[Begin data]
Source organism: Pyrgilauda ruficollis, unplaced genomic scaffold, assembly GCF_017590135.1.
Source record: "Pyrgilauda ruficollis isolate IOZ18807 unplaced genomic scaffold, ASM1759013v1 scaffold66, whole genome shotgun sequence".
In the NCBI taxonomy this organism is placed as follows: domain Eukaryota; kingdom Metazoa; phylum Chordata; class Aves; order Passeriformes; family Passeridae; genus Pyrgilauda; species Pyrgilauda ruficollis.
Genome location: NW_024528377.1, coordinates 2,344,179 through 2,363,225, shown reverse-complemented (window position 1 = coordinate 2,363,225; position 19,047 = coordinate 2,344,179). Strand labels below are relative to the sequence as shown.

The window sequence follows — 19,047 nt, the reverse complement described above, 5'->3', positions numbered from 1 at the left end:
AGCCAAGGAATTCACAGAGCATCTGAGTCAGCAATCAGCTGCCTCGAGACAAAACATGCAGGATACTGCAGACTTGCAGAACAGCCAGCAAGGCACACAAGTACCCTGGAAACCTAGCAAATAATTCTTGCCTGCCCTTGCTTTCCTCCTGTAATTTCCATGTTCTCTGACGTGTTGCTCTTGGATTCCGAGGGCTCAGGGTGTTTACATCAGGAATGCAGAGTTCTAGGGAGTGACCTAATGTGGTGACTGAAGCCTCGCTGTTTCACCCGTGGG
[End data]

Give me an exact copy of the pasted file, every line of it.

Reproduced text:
Source organism: Pyrgilauda ruficollis, unplaced genomic scaffold, assembly GCF_017590135.1.
Source record: "Pyrgilauda ruficollis isolate IOZ18807 unplaced genomic scaffold, ASM1759013v1 scaffold66, whole genome shotgun sequence".
In the NCBI taxonomy this organism is placed as follows: domain Eukaryota; kingdom Metazoa; phylum Chordata; class Aves; order Passeriformes; family Passeridae; genus Pyrgilauda; species Pyrgilauda ruficollis.
Genome location: NW_024528377.1, coordinates 2,344,179 through 2,363,225, shown reverse-complemented (window position 1 = coordinate 2,363,225; position 19,047 = coordinate 2,344,179). Strand labels below are relative to the sequence as shown.

The window sequence follows — 19,047 nt, the reverse complement described above, 5'->3', positions numbered from 1 at the left end:
AGCCAAGGAATTCACAGAGCATCTGAGTCAGCAATCAGCTGCCTCGAGACAAAACATGCAGGATACTGCAGACTTGCAGAACAGCCAGCAAGGCACACAAGTACCCTGGAAACCTAGCAAATAATTCTTGCCTGCCCTTGCTTTCCTCCTGTAATTTCCATGTTCTCTGACGTGTTGCTCTTGGATTCCGAGGGCTCAGGGTGTTTACATCAGGAATGCAGAGTTCTAGGGAGTGACCTAATGTGGTGACTGAAGCCTCGCTGTTTCACCCGTGGG